Should governments tax cryptocurrency?

Should governments tax cryptocurrency?


Cryptocurrency is a digital currency, or a “digital representation of value,” as the IRS puts it. You can’t see it, hold it in your hand, or put it in your wallet. It’s been in use for over a decade and has grown in popularity over the last few years. Instead of using a bank to create, transfer, and exchange funds, cryptocurrency employs a distributed, encrypted blockchain network to process transactions. No bank or government authority controls it as they do with traditional currencies. So, if you have used cryptocurrency this year, what are the implications for when you file your taxes?

A Cryptocurrency Primer

First of all, let's make sure we're all on the same page when it comes to this new kind of money. Cryptocurrency units are referred to as coins, even though there’s no physical coin. You store coins in a digital wallet or use an exchange or brokerage. Major providers of these include Coinbase, Kraken, Binance, and Jaxx. Bitcoin was the first cryptocurrency and it remains the most popular, though it’s been joined by Ethereum and Litecoin, among others. Cryptocurrency can be used to pay for goods or services, to invest, or simply to exchange funds with someone else. The coins can also be exchanged for traditional currency. Cryptocurrency transactions are recorded in an anonymized blockchain, which can be thought of as a digitized public ledger.

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This form of money is still in its infancy, so don’t expect to use it for online shopping, though some vendors have started accepting it. It’s fairly popular among online gambling sites, and you could even buy a Lamborghini with it. Some employers, too, have started paying employees with it; the dollar value of the cryptocurrency at the time of the transaction is treated as W-2 or 1099 income. The mechanics of using cryptocurrency are often as simple as scanning a QR code or copy and pasting a long ID, but what happens in the background is far more involved than your typical bank transaction, since the transaction has to be verified by lots of distributed servers, rather than one bank or exchange.

Cryptocurrency as Property

If you’ve been using cryptocurrency, but not paying taxes on its related transactions, you’re not alone. You’re also not compliant with IRS regulations, which could catch up with you someday. The agency may penalize you unless you can prove “reasonable cause.”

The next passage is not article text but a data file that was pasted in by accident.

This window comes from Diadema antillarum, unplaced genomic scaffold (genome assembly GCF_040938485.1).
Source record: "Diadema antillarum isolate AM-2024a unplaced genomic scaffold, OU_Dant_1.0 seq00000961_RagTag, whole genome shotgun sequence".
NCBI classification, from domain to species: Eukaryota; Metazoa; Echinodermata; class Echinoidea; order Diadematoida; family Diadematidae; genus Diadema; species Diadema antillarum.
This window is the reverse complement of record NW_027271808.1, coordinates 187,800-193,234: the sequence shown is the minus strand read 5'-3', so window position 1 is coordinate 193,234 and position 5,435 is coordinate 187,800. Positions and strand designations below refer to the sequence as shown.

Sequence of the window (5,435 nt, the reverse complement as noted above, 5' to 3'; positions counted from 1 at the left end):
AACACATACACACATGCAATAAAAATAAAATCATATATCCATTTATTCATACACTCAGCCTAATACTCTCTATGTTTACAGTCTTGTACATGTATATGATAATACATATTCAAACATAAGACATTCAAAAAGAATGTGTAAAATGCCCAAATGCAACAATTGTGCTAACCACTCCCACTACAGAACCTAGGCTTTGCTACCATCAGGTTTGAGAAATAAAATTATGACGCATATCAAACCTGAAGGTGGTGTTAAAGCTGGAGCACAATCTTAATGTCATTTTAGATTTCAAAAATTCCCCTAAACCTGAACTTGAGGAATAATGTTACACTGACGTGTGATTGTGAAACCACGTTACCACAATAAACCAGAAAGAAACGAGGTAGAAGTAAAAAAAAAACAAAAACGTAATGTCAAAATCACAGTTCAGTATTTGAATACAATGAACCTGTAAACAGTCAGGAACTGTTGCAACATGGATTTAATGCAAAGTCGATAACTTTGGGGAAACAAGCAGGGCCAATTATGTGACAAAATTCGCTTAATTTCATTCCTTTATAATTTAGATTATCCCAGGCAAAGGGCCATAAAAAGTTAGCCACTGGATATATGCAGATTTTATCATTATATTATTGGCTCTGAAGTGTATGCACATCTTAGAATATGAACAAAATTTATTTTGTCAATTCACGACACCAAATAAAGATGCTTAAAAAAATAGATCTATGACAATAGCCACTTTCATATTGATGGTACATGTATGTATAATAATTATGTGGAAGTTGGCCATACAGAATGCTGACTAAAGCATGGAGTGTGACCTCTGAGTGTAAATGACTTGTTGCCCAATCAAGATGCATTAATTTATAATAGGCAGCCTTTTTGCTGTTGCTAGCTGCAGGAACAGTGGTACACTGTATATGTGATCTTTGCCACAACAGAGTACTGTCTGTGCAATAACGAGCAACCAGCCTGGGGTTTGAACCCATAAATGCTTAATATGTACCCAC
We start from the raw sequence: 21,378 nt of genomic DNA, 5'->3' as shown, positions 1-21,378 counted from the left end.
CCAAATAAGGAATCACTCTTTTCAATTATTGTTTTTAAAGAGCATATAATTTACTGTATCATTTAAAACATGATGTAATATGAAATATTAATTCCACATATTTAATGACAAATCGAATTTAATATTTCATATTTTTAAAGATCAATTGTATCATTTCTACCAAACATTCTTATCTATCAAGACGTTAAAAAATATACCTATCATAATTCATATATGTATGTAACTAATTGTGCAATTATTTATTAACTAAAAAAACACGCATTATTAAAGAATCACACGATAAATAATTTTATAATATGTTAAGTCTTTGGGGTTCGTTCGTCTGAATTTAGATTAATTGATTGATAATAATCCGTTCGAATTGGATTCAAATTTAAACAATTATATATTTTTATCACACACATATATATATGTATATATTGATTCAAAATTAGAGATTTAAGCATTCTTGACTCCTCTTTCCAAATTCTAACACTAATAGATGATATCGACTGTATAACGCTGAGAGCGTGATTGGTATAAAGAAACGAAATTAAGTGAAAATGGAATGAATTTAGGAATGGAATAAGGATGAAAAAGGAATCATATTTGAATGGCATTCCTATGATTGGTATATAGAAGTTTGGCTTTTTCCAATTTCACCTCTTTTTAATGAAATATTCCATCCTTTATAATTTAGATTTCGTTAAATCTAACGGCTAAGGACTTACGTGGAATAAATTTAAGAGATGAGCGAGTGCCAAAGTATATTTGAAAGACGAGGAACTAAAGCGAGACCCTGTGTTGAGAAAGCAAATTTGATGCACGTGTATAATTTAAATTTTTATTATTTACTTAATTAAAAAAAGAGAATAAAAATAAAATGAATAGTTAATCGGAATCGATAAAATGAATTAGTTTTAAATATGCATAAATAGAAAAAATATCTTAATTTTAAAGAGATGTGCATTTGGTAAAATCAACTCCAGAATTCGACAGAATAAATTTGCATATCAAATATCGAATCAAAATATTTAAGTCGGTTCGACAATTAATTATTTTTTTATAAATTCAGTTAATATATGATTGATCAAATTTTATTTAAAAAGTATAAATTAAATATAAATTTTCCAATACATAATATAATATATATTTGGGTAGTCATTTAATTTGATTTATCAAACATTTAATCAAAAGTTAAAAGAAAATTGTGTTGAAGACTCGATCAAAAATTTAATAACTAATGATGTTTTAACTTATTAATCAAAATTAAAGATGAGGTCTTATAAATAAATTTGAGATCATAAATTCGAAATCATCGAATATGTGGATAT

Since 2014, the IRS has considered cryptocurrency to be property. Taxpayers are required to report transactions involving virtual currency as US dollars on their tax returns, which means they must determine its fair market value as of the transaction date. You can determine fair market value by converting the virtual currency into US dollars or into another currency that can then be converted into US dollars (this is assuming the currency’s exchange rate is established by market supply and demand).

Obviously, you need to do some seriously precise bookkeeping if you’re planning to use cryptocurrency. There are several accounting solutions designed for this, but QuickBooks may work just fine for you (with some workarounds). You should start keeping detailed records from the start, since reconstructing years of transactions could be difficult, or even impossible.

Capital Assets and Cryptocurrency

If you sell your home because you’re moving or some stocks because you want to take your profit, these properties are considered capital assets. It’s similar for virtual currencies. You pay capital gains taxes on them—either short (held less than a year, and taxed as normal income) or long term—on your Schedule D. These are calculated just like other capital gains and losses: You take your cost basis (the amount you paid for the currency) and calculate how much it’s gone up or down since that date. Capital gains rates for the 2019 tax year can be 0, 15, or 20 percent, depending on your taxable income.

If you’re selling property as a part of a business or trade, however, the property is not considered a capital asset and is taxed as ordinary income. This applies to virtual currency sales, too. The IRS looks at the “character” of the gain or loss—your intent, or why you’re selling.

Cryptocurrency and TurboTax

TurboTax (buy) is the only tax preparation website that walks you through the process of recording a cryptocurrency sale. It does so thoroughly and with lots of guidance. This tax topic is not included in the Deluxe version, though. You’ll have to spring for Premier or Self-Employed.

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